How to Communicate Better

Being a Flight Attendant means interacting with Passengers. It is the same in a Cabin Crew Interview; you must
interact with the interviewers. If you don't make a positive impression on the interviewer you will never get to
be a Flight Attendant so it's THAT important.

This Article is a basic introduction to some communication skills that will help you get that job as a Flight
Attendant.


Types of Communication.

There are basically two relevant types of communication in dealing with passengers- Verbal and Non-verbal
(there is also written but try and leave the guy in 23B a note about not having his vegetarian meal and see how
that works out ;-).


Verbal Communication

With Verbal Communication there are two things to consider


TONE OF VOICE

A lot can be interpreted from a person's tone of voice. Just reflect on your tone when you speak to your
mother and when you speak to your boss. I don't think I need to say more here.


CHOICE OF WORDS

It’s obvious that if you sound annoyed or angry the passenger or interviewer will not feel positive towards your
comments. Also be careful of sounding flippant or boastful as this too is a put-off.

Sarcasm is of course the biggest turn off for most people. Actively listen to what the interviewer/passenger has
to say and respond in an interested, friendly but professional tone.

It's good to practise these skills in front of a mirror as they may not be natural to some people.

It’s also true that the tone or timbre of your voice is important although harder to personally gauge. Ask
people's opinion on how “pleasant” your voice is. Try varying your tone and pitch.

It is also important to allow your interviewers to complete their questions or sentences before answering. Don't
interrupt or cut them short. This is very rude and they will not appreciate that.


Chose your words carefully!

You should never belittle or embarrass a passenger; you should never appear bossy or dismissive in your
response.

If possible, try to answer in passive sentences and not start your sentences with too many I's as you sound
assertive.

When dealing with passengers and interviewers these are very important to how you are perceived and this is
down to your verbal and non-verbal communication skills.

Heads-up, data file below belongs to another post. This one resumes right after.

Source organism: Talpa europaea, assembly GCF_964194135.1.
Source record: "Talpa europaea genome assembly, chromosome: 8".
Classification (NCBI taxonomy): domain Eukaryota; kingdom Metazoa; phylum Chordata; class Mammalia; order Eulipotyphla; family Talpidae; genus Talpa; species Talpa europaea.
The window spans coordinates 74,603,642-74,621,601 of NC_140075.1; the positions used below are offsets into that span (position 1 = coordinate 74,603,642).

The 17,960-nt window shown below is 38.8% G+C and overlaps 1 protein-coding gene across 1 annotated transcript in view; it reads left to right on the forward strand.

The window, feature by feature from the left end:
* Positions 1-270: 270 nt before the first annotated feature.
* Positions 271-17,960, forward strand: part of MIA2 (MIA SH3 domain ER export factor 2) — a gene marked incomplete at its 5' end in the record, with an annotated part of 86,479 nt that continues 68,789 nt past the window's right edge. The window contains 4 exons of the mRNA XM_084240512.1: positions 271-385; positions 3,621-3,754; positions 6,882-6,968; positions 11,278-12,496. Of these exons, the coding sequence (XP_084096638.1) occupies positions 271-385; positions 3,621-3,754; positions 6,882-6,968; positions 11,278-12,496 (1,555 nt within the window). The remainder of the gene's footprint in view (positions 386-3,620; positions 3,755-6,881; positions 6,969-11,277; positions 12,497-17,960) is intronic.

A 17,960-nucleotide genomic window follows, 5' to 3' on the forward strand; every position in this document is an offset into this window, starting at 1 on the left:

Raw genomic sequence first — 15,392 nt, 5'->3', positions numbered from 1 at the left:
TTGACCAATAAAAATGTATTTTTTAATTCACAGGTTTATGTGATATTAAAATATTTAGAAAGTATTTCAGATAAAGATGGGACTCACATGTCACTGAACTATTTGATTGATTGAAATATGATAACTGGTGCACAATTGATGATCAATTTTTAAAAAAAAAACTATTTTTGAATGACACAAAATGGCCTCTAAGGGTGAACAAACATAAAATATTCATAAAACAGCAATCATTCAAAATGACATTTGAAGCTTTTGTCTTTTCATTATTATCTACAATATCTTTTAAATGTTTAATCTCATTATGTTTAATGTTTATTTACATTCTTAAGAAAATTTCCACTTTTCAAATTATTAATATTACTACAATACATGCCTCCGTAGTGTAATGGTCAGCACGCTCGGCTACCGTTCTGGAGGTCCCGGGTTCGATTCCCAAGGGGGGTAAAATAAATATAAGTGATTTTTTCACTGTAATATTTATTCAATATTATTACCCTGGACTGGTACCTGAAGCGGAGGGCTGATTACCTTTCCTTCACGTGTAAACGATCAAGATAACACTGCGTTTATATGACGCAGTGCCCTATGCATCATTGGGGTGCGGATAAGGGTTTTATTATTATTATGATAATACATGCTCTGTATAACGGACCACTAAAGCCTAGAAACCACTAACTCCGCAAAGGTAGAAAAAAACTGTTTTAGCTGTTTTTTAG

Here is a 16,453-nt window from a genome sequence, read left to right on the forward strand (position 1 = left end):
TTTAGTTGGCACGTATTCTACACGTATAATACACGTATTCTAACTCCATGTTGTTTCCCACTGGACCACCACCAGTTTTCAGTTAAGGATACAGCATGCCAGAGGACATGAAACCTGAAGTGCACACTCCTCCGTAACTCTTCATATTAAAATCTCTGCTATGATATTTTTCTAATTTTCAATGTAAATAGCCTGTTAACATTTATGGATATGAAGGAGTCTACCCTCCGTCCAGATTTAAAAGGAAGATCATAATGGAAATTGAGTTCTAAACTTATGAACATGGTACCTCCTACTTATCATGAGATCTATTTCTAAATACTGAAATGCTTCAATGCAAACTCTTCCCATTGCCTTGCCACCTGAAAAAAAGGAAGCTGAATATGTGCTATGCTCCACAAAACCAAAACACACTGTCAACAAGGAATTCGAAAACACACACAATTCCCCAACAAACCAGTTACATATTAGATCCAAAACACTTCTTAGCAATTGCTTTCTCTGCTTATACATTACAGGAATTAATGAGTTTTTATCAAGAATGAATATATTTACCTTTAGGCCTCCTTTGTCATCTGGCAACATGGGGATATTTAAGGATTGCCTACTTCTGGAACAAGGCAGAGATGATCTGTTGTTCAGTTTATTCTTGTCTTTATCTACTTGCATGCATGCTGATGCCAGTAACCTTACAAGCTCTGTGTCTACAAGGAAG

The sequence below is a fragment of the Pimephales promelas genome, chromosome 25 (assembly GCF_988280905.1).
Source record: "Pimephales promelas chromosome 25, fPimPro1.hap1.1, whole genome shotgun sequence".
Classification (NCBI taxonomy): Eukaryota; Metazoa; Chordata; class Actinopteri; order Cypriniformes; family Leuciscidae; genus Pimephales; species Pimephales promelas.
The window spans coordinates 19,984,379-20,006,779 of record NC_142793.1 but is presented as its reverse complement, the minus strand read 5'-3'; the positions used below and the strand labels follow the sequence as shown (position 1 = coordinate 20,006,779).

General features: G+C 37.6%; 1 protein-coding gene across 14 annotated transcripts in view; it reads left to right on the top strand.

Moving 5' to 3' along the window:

Non Verbal Communication

How you dress and look

Of course this is just as important and Flight Attendants will have uniforms. Make sure you read our articles
about dressing and make-up to get some more details.


How long and how much eye contact you should make

Eye contact shows that you are interested in what the person has to say. Don’t over do it , you might be seen
as staring but please look at the person who is speaking and occasionally glance at the others.


Gestures & Body Language

Be careful as gestures are interpreted differently with various cultures.

Don’t fold your arms or lean against the cabin door, as I saw on a recent flight. Some hand gestures while
speaking are acceptable but remember not to wave or swirl too wildly.

Avoid fidgeting or touching of any body part. This is a sign of nervousness.

Leaning forward to engage the person you’re talking to will show your interest. If you are tall, bend or stoop so
that you are at the same level as the person you are talking to.

While the interviewer is asking a question, a slight nodding of the head will show that you are paying attention
and that you understand the question.

Turn your whole body to face the passenger and not just your neck.


Posture

Don’t slouch , slump or show the soles of your feet (this is especially rude in some parts of the world)


Smell

It pays not to stink so be mindful of body odor. Perfume is a personal choice so make sure you don’t over do
it, the plane is a small enclosed space and the interview room is even smaller!


Facial Expressions

SMILE, don’t frown, don’t roll your eyes.


Conclusion

Good communication is the basis of passenger satisfaction and as such it is essential you demonstrate your
ability to communicate in your interview.
The single most important skill required by a  Flight Attendant
Whether working as a Flight Attendant or attending a Cabin Crew interview your greatest asset is
how you communicate. There are two basic types of communication: verbal and non-verbal.
© A love 2008
Airlines are hiring thousands of  Flight Attendants
How YOU can pass the interview and start your career in the world's most glamorous career
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